Not everyone gets excited about George Bernard Shaw. I’m not everyone.
The Roundabout Theater Company, having had more misses than hits lately, might get a much-needed boost from their soon-to-open production of Shaw’s Mrs. Warren’s Profession. A precise and cutting piece, Mrs. Warren’s Profession concerns Vivie Warren, the most modern of modern-day gals (at least as far as Victorian English standards go), and her complex relationship with her mother, the title character. A woman of independent wealth and independent mind, Mrs. Warren pays her equally self-sufficient daughter a rare visit, during which they come to understand how little they know each other, despite how very much alike they are. Surrounding them both are a handful of men who each have intimate ties to both of them: Vivie’s paramour, Frank; Frank’s crusty, conservative father, Sam; Mrs. Warren’s vibrant friend, Mr. Praed; and her much less enthusiastic business partner, Sir George Crofts.
I won’t give away much more of the plot, as there are many twists and turns that are best left unspoiled. The story is great. But my modifying “might” in the previous paragraph is there for a reason.
There are some problems with Mrs. Warren, and most of them are to be found in the text. Shaw first published the piece in 1893. The language, while not as foreign as Shakespeare, is nevertheless the vernacular of another time. Shaw loves his words, too, so he often uses ten where two would suffice, particularly when setting up and landing a joke. He also loves to hear himself talk, through his characters. Almost every character in Mrs. Warren is given the chance to expound on one of the more topical matters of the time, and it’s clear these viewpoints are every bit the author’s. He has built these characters around–and sometimes in objection to–his bold opinions. Of course, it’s wonderful that their words ring clear and true today, and even better if you can agree with them; but it does skirt the edge of sermonizing. These discussions also lose some of their appeal when held up against the more standard yet more structurally necessary dramatic scenes between characters, which fail to be as stimulating. It’s as if Shaw knew the audience’s attention may wane, so he amped up any and all confrontation scenes into wailing battle royales. I suppose that’s as much the director’s fault as the author’s; but with this one exception, Douglas Hughes has done a commendable job on this show.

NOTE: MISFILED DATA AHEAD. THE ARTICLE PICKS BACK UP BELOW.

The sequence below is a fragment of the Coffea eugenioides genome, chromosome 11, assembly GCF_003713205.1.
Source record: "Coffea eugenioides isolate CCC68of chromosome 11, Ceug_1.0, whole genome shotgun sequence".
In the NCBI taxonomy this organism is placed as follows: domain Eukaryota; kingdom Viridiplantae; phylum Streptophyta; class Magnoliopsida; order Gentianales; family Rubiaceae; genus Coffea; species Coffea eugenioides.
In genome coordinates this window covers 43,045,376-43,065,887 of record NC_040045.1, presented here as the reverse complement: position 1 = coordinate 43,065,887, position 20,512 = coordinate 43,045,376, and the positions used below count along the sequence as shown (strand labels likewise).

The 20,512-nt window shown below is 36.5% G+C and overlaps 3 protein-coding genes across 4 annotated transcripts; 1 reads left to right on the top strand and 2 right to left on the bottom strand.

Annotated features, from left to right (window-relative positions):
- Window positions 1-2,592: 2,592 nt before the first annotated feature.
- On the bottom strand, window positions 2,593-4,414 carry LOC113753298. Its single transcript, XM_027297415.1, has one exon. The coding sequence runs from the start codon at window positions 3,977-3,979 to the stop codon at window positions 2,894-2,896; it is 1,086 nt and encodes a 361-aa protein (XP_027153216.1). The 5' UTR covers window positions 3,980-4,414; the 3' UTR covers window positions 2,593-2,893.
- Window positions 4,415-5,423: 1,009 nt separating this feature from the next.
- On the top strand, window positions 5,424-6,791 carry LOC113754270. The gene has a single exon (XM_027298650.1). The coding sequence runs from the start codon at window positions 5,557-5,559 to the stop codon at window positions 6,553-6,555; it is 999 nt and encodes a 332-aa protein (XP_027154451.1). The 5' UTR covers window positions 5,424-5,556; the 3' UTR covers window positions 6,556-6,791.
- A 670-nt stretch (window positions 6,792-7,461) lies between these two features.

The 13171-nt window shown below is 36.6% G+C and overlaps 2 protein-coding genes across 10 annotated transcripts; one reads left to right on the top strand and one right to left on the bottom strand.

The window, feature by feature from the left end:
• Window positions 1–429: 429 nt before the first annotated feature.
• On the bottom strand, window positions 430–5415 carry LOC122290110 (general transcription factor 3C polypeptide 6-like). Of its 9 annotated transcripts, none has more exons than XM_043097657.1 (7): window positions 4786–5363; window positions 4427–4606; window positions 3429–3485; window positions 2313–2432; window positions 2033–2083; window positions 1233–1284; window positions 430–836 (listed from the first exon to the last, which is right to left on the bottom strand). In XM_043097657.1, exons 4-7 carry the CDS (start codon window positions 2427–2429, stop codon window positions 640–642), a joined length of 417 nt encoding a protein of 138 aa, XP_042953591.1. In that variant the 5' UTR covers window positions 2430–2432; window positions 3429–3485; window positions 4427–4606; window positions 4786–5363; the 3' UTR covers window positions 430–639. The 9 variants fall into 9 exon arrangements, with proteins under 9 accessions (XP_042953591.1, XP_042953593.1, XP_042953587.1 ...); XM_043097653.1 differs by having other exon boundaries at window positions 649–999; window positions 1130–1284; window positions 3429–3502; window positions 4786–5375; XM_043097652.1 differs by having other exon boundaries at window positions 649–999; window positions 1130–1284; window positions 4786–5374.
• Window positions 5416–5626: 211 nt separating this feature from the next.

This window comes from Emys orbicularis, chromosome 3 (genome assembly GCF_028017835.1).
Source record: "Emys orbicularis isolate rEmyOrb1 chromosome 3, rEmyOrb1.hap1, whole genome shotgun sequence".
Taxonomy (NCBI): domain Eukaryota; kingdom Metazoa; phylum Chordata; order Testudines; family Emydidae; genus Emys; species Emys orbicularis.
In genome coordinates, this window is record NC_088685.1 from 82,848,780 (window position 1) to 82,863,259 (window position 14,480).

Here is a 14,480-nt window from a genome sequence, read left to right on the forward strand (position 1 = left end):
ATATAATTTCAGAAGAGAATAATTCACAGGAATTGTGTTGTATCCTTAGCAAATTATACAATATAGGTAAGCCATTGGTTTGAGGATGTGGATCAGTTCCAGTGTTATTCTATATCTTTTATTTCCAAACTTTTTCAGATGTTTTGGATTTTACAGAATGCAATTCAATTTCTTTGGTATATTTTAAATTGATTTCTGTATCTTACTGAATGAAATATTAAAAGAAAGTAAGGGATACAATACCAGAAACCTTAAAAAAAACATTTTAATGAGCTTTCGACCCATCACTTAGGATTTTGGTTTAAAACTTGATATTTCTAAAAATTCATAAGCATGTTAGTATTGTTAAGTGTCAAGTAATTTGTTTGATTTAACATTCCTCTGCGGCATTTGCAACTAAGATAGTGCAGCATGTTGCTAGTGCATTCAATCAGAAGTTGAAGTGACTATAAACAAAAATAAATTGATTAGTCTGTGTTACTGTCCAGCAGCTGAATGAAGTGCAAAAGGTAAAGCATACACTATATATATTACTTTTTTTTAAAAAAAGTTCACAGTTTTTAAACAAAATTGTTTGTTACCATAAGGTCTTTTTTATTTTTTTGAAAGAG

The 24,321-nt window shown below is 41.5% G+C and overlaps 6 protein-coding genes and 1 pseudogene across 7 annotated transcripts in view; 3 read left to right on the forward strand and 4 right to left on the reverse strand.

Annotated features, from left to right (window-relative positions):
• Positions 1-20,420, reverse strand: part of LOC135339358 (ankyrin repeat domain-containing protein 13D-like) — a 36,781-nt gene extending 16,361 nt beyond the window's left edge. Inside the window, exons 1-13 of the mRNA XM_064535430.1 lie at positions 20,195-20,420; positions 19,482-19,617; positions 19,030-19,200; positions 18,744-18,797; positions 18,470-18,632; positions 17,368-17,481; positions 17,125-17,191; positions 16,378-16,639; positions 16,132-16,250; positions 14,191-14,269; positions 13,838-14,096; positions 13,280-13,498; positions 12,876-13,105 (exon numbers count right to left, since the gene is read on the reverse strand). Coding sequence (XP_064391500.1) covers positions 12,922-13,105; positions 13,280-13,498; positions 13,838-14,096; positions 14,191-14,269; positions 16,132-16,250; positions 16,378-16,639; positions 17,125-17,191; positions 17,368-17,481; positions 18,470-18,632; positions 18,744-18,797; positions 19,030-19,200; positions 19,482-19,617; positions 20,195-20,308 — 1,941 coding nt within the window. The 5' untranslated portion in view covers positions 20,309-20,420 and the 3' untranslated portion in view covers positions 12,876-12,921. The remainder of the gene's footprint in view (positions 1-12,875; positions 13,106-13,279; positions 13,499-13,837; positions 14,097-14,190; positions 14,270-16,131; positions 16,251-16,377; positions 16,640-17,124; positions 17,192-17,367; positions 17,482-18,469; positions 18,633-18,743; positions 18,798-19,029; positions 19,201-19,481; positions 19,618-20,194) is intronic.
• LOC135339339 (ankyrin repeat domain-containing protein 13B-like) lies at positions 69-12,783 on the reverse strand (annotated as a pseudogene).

Another problem with the show can be traced back to Mr. Shaw himself. He structured Mrs. Warren in four acts. It’s deceiving; for Shaw, the acts are only separated by changes in setting. Hughes decided to have the sole intermission between Acts II and III, which would have been fine had the scene changes between Act I and II, and Act III and IV, not been so incredibly long. Scott Pask’s sets are perhaps a bit too grand and photo-realistic for the production. I’ll give them the benefit of the doubt, as this was only a preview performance, and I imagine the crew will speed things up with practice.
The strongest point of this production are the performances. Whatever qualms or questions I may have had with the material, there was no doubt in my mind that the cast was in command of it. Mark Harelik gave the oily Crofts so many despicable layers. Michael Siberry gave perfect flummoxed life to a professional prude. Edward Hibbert will have a monopoly on life-affirming distinguished Englishmen as long as he lives. Adam Driver, while not exactly a matinée idol, was nevertheless a charming and sympathetic Frank. Lording over them all was Cherry Jones as Mrs. Warren, a relentless force of nature dressed most flatteringly in finest period dress. Cherry’s Mrs. Warren was so many things: shrewd, seductive, demanding, dishonest, and utterly unsentimental. And holding her own opposite all of them was the understudy for the role of Vivie, one Stephanie Janssen. I confess that she was the reason I attended on that particular evening, and while I had no doubt she’d be great, it was no less gratifying to see and hear the entire theater thunderously applauding her performance. It’s just cool when an understudy knocks it out of the park. The regular cast members even goaded her into a solo bow after the curtain came down.
If you’re in the mood for a wordy, thoughtful, challenging, and combative piece, then I definitely recommend Mrs. Warren’s Profession. But I admit that it’s an acquired taste.